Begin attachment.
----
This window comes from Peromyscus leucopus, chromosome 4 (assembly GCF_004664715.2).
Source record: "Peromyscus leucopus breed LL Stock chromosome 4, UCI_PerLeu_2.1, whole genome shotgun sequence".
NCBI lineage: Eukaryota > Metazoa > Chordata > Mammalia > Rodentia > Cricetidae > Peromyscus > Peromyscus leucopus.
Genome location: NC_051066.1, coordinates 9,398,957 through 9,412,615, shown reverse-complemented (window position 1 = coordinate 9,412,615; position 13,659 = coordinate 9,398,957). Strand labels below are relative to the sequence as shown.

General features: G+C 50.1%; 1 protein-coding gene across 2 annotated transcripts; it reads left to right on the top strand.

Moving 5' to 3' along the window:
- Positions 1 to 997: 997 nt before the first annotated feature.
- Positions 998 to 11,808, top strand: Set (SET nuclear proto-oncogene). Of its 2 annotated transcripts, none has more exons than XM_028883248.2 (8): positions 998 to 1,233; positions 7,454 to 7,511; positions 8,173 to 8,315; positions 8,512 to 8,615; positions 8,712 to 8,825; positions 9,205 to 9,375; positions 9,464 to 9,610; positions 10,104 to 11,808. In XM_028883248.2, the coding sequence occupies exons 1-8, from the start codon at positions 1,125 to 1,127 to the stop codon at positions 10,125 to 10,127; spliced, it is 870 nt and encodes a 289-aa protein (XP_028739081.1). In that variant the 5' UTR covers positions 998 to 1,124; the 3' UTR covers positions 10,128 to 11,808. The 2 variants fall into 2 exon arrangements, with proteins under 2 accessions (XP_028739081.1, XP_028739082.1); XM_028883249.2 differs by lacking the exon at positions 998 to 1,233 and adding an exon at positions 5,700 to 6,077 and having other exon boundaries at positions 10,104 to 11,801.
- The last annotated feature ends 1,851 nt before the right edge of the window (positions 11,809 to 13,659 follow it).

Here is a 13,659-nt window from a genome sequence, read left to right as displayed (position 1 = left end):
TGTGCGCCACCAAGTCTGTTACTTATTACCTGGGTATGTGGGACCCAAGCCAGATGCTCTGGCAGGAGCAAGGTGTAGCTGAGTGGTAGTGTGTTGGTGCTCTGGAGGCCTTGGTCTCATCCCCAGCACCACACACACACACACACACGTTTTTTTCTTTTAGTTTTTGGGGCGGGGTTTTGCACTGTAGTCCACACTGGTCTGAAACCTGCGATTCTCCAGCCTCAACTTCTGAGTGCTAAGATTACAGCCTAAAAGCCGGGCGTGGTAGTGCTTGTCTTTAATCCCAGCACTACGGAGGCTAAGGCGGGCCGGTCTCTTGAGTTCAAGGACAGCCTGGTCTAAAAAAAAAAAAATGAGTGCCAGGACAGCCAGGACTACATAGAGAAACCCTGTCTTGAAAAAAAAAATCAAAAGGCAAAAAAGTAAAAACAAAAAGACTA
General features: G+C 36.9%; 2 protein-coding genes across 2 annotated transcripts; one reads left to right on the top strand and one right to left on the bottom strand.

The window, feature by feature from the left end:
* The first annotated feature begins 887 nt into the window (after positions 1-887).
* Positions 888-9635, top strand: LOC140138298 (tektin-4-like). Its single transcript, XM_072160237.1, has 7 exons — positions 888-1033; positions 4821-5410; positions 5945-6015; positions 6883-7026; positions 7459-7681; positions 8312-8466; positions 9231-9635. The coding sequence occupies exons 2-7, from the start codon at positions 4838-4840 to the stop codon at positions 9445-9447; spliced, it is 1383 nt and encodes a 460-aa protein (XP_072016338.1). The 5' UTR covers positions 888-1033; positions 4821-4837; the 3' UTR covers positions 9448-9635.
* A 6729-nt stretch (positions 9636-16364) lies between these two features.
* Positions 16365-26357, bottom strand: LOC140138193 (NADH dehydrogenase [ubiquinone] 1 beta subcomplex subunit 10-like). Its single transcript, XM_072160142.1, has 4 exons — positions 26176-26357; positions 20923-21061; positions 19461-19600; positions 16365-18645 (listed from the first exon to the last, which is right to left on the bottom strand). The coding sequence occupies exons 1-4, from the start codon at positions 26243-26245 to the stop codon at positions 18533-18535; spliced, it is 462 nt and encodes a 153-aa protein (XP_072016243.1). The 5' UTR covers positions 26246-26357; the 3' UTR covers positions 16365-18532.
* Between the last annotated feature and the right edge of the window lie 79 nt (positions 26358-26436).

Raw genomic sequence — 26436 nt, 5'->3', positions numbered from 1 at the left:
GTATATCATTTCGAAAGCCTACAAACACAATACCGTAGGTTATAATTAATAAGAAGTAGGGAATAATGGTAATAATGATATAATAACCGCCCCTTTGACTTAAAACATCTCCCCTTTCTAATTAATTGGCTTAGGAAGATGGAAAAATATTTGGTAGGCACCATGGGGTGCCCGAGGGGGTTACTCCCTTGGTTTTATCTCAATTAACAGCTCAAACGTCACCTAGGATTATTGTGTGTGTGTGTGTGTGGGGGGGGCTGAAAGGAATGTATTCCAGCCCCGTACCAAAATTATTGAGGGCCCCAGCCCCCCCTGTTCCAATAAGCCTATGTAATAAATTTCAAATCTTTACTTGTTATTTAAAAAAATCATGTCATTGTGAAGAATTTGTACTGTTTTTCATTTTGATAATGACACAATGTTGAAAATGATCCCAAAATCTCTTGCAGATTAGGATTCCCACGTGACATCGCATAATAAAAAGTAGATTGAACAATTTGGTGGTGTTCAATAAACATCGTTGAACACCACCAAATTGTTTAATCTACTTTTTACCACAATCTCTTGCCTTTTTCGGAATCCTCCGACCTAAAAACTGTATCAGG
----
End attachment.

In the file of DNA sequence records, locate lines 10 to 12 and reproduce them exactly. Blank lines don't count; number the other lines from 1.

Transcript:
Here is a 13,659-nt window from a genome sequence, read left to right as displayed (position 1 = left end):
TGTGCGCCACCAAGTCTGTTACTTATTACCTGGGTATGTGGGACCCAAGCCAGATGCTCTGGCAGGAGCAAGGTGTAGCTGAGTGGTAGTGTGTTGGTGCTCTGGAGGCCTTGGTCTCATCCCCAGCACCACACACACACACACACACGTTTTTTTCTTTTAGTTTTTGGGGCGGGGTTTTGCACTGTAGTCCACACTGGTCTGAAACCTGCGATTCTCCAGCCTCAACTTCTGAGTGCTAAGATTACAGCCTAAAAGCCGGGCGTGGTAGTGCTTGTCTTTAATCCCAGCACTACGGAGGCTAAGGCGGGCCGGTCTCTTGAGTTCAAGGACAGCCTGGTCTAAAAAAAAAAAAATGAGTGCCAGGACAGCCAGGACTACATAGAGAAACCCTGTCTTGAAAAAAAAAATCAAAAGGCAAAAAAGTAAAAACAAAAAGACTA
General features: G+C 36.9%; 2 protein-coding genes across 2 annotated transcripts; one reads left to right on the top strand and one right to left on the bottom strand.